TORONTO, Oct. 10, 2013 /CNW/ - The Ontario Nurses' Association (ONA) is
calling for an immediate moratorium on registered nursing cuts in the
A new report from the Canadian Institute for Health Information (CIHI)
showing that Ontario has the second-lowest ratio of registered nurses
to population in the country tells an alarming story for patient care.
The Ontario Nurses' Association (ONA), the union representing 60,000
registered nurses and allied health professionals as well as more than
14,000 nursing student affiliates, has been calling for an increase in
the number of registered nurses in the province for more than a decade.
Yet between January 2013 and September 2013 alone, more than 1,100
front-line registered nursing positions have been cut across Ontario.
ONA has also been warning that low RN staffing levels in Ontario
continue to put patient care at risk.
"The science is clear," notes ONA President Linda Haslam-Stroud, RN. "As
the number of registered nurses declines, so does the quality of care.
Studies have repeatedly shown that for every patient added to an
average RN's workload, patient risk of morbidity (complications) and
mortality (death) rises by seven per cent. Our patients deserve better
The ongoing quest to balance budgets has resulted in Ontario being kept
far behind the rest of the country in terms of RNs per population.
ONA long ago negotiated a process for RNs to follow should they believe
that patient care - or their nursing licence - could be at risk because
of inadequate or inappropriate nurse staffing. The option to call in an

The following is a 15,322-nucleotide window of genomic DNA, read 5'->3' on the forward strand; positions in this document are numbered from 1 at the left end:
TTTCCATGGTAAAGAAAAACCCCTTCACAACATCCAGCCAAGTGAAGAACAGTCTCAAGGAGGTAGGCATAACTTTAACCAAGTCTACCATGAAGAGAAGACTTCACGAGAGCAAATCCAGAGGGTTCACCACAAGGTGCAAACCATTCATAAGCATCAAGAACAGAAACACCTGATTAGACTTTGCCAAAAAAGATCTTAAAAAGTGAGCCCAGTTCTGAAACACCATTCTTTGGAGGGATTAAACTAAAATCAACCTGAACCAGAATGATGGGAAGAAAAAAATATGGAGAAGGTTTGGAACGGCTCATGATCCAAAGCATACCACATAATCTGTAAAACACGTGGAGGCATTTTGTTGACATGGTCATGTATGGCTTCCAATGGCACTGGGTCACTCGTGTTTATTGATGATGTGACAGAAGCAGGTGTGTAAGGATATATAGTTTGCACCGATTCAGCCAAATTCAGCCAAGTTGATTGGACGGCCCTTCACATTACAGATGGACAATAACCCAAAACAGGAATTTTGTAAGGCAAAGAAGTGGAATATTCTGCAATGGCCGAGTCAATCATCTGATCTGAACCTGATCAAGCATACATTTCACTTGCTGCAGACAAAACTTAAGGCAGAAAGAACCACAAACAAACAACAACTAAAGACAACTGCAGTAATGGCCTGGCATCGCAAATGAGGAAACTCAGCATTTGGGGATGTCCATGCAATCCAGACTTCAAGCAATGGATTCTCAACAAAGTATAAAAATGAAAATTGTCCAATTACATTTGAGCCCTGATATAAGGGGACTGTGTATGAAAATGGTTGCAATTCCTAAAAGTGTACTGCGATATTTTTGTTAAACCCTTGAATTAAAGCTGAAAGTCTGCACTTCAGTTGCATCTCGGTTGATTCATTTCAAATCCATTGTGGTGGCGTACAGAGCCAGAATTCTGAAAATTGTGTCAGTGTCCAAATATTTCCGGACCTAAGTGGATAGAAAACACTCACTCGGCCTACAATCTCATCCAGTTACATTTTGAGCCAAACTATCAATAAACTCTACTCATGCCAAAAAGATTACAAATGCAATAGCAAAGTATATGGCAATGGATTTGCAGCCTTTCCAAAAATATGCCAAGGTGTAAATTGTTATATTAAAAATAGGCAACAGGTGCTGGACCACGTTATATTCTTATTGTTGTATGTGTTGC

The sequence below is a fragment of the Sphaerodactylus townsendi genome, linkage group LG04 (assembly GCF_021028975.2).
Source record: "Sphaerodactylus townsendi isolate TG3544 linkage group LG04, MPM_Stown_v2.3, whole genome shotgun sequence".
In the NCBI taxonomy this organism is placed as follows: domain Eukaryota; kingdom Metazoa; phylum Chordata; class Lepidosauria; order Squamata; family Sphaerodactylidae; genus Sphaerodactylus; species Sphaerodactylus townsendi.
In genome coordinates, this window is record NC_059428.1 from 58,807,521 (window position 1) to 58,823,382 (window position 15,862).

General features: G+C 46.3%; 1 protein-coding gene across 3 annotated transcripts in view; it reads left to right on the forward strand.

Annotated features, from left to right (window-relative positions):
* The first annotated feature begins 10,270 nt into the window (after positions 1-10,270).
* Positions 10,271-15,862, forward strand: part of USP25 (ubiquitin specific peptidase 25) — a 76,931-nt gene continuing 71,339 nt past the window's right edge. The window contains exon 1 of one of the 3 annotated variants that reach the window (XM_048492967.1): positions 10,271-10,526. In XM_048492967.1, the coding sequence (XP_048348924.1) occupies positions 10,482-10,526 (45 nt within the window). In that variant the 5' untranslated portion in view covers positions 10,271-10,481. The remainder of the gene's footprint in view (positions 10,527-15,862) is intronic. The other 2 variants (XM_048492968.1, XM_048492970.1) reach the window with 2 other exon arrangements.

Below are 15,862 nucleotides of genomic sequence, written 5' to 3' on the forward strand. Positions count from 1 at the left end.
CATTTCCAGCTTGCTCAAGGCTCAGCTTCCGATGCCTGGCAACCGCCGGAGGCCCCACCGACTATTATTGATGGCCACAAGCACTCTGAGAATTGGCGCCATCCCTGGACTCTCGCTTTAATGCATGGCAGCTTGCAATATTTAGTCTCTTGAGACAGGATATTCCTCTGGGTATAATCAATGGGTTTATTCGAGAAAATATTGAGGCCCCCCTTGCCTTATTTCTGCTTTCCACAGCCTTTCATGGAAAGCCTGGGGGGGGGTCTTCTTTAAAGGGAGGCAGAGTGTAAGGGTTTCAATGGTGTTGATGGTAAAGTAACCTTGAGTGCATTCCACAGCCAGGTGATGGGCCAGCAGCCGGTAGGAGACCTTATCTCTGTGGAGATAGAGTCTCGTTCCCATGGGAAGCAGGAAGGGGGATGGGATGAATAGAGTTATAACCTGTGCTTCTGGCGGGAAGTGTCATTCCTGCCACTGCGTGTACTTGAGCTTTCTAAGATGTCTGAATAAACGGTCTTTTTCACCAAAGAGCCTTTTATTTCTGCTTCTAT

Independent Assessment Committee has been rarely used until recently,
but has become increasingly common as employers cut RN positions or
fill them with lower-skilled, lower-paid workers in an effort to save
money - proof of the watering down of quality patient care in Ontario.
Current levels of health care funding continue to adversely impact
Ontarians. "Keeping RN levels this low simply puts our patients at
risk, costs the system more and is a false economy," says
Haslam-Stroud. "RN care reduces the rates of death and disease in
patients, saving the system money in the long run by preventing
complications and the need for more expensive treatment. The provincial
government clearly must commit to not only stopping RN cuts, but to
increasing the number of RNs working in Ontario to ensure the quality
care patients expect and deserve," she says.
ONA is the union representing 60,000 registered nurses and allied health
professionals, as well as more than 14,000 nursing student affiliates
providing care in hospitals, long-term care facilities, public health,
the community, clinics and industry.
SOURCE: Ontario Nurses' Association
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